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Why St. Pete’s parks rank among the nation’s best

Mark Parker



The Gizella Kopsick Palm Arboretum, adjacent to Vinoy Park. Photo by Mark Parker.

A local source of pride continues fostering national acclaim as a leading authority ranked St. Petersburg’s park system 11th nationally and first in Florida.

Mike Jefferis, community enrichment administrator, said the Trust for Public Land’s (TPL) report validated that St. Petersburg features a preeminent park system – a belief that permeates City Hall. The national nonprofit land conservation organization analyzes the nation’s 100 largest cities annually to highlight those with the most accessible, equitable and amenitized greenspace acreage.

Using mapping technology and demographic data, TPL found that 78% of St. Petersburg’s residents live within a 10-minute walk of a city park. The national average is just 55%.

“It’s one thing for me to tell the community that we have a great park system,” Jefferis said. “It’s another thing to get validation from external sources, and the Trust for Public Land really is the litmus test … they are the authority on the quality of park systems.”

Mike Jefferis (left), community enrichment administrator, with Carla Bristol, collaboration manager for the St. Pete Youth Farm. Photo: City of St. Petersburg.

Jefferis, who also oversees the parks and recreation department, said TPL officials have consistently praised St. Petersburg’s equitable efforts. The report found that 89% of Black residents – the highest proportion according to ethnicity – are within a 10-minute walk from a park.

Low-income households (79%) are more likely to live within that radius than their higher-earning counterparts (76%). Over 80% of children reside near a park, tops among the age demographic.

In addition, TPL found that parks in predominantly minority neighborhoods encompass 41% more space than the city average. “We don’t have voids in our community,” Jefferis said.

“We really have an equitable placement of parks, playgrounds, athletic fields, courts and recreation programs,” he added. “Candidly, one of the things the Trust for Public Land looks for is if underserved areas are being served, and they said that is something St. Petersburg has thrived on.”

Parks and related programming are free, unlike many local attractions. The city offers 118 basketball hoops, 91 playgrounds, 65 pickleball courts, 16 senior recreation centers, six dog parks and four splash pads.

Jefferis noted green spaces also foster community connections. He called parks a “great equalizer” and “no judgment zone.”

Jefferis explained that implementing or renovating a park can create a ripple effect throughout the surrounding area. “We start to see pride in homeownership; we start to see folks take care of their property,” he said.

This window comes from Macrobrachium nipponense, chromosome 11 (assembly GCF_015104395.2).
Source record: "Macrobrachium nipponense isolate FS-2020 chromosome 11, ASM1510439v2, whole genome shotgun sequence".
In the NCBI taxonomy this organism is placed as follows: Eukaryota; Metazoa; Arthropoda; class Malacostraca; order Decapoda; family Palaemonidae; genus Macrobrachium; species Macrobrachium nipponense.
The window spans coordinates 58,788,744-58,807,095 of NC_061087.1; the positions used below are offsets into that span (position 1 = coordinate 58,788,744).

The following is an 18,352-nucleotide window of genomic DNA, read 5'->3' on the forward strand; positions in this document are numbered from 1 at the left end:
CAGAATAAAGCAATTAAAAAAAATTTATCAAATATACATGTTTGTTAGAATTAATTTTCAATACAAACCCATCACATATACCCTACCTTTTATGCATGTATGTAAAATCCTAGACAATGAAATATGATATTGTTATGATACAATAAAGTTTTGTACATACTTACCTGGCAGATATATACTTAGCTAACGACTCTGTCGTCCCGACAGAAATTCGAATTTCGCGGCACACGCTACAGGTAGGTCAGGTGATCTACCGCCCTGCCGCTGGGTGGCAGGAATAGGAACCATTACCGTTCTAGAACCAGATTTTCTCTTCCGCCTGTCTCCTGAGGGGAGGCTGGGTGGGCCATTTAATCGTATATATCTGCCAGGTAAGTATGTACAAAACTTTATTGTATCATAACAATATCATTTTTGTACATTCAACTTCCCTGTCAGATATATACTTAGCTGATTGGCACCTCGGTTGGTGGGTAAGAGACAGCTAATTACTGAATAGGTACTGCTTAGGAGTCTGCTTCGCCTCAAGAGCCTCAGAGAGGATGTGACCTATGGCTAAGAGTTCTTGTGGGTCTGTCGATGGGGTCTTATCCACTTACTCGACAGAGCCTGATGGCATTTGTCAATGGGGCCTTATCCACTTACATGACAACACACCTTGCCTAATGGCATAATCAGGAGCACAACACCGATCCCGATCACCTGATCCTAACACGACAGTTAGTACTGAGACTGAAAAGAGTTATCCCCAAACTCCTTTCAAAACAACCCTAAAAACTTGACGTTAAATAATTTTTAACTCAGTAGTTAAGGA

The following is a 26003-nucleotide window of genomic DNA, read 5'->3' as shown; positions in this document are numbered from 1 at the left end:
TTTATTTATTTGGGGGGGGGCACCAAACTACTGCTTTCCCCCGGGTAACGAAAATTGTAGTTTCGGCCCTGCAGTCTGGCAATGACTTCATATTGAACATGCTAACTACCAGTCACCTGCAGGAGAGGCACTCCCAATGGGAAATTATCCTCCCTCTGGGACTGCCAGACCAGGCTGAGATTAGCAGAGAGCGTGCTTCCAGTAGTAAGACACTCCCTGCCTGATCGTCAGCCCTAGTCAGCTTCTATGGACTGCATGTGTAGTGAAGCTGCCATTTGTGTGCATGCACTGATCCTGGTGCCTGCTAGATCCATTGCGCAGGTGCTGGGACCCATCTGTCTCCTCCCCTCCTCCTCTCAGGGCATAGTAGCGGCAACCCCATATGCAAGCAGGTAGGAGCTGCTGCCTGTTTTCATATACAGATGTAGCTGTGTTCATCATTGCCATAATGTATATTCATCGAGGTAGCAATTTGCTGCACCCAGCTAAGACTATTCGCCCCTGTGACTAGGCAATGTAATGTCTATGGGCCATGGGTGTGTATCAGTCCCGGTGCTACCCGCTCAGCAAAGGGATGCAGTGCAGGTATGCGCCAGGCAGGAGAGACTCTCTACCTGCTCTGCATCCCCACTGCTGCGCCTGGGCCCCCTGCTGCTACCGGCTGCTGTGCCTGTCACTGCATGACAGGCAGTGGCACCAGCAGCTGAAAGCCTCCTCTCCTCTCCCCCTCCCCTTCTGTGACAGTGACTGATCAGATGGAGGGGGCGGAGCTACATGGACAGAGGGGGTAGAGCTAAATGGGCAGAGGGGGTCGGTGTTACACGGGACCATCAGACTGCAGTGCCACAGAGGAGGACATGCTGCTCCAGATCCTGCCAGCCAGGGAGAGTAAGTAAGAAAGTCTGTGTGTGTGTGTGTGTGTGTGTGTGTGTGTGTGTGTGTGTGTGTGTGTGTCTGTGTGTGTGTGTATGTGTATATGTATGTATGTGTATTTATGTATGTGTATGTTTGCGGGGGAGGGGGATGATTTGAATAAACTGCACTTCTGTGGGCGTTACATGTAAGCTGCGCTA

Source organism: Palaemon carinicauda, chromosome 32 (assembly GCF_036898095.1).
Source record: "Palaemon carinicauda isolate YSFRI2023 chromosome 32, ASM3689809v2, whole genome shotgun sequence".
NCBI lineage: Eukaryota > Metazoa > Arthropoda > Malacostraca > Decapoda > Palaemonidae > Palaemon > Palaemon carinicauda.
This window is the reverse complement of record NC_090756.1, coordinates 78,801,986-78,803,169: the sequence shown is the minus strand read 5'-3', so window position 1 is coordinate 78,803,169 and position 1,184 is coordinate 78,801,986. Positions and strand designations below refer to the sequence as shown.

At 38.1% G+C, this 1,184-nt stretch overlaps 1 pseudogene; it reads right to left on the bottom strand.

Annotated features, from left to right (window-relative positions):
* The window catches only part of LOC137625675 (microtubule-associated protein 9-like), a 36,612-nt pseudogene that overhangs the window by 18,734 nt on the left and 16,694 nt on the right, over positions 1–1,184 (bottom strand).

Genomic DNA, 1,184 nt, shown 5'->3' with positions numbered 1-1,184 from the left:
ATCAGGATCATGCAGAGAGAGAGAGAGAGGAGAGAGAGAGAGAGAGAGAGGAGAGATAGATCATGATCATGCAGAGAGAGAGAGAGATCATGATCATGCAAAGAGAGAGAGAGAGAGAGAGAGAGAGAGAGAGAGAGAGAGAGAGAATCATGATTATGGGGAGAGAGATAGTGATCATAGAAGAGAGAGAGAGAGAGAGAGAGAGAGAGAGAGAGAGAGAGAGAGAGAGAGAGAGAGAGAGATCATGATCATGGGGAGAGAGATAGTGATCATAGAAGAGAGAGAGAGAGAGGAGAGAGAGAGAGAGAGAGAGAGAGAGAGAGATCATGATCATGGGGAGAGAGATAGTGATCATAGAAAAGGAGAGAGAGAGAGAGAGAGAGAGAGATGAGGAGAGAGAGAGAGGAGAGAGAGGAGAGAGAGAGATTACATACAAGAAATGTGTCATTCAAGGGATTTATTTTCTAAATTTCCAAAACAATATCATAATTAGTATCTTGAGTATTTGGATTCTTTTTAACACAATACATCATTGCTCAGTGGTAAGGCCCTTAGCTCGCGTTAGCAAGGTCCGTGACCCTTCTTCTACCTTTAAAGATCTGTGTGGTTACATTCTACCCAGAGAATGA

Statistics show that a well-maintained park increases neighborhood property values. Jefferis called it an economic driver that is “really important in low-income communities.”

The Child’s Park Recreation Center features one of several splash pads. Photo by Mark Parker.

The city spends $207 per resident on its parks every three years, compared to a $124 national average. Maintaining public restrooms is a significant expenditure.

St. Petersburg earned its only perfect ParkScore in the TPL’s bathroom category. The organization notes that the city provides 6.4 per 10,000 people, or roughly 172.

For comparison, 12th-ranked New York offers less than one public restroom for 10,000 residents. The national average municipal cost share for park maintenance is 86%. St. Petersburg coffers fund 99%.

“We will partner with anyone,” Jefferis said. “I think there are opportunities for nonprofits and other organizations to augment the mission. We’ve talked about this a bit with the pickleball phenomenon that’s happening.”

The city’s TPL ranking jumped three spots since 2023. Jefferis noted that St. Pete is a built-out, 60-square-mile city, yet officials continue prioritizing land preservation.

Mayor Ken Welch’s administration has added community gathering spots under I-375, along the 22nd Street South (Deuces) corridor and in the Warehouse Arts District. The city council recently approved a property purchase in the Harbordale neighborhood to expand and improve an adjacent park.

“I have two other properties that we’re working with the council on that we may purchase,” Jefferis said. “And add to our park portfolio in areas that we see could use a little more coverage.”

He said those projects might be enough to bump St. Pete into TPL’s top five. Jefferis pledged that the department will never rest on its laurels.

A trend committee scours the internet and trade magazines to ensure the city remains “cutting edge.” Jefferis credited those efforts to St. Pete ranking second nationally for pickleball courts per capita.

He said the mayor and council empower him to keep the city’s park system from becoming “stale,” a common problem in other areas. Jefferis also stressed the importance of roughly 300 full-time and 400 part-time employees.

“This is their ranking – they do all the hard work,” he said. “We have the best staff of any city in the country. I think our staff and elected officials are really the ones who should be celebrating.

“Our parks are part of the fabric of our DNA – they are St. Pete. It’s not an afterthought.”



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    Brent Everett

    May 24, 2024at1:40 pm

    I could not agree more. Great job and the continuing improvements at Boyd Hill and the Terry Tomalin campground are much appreciated!

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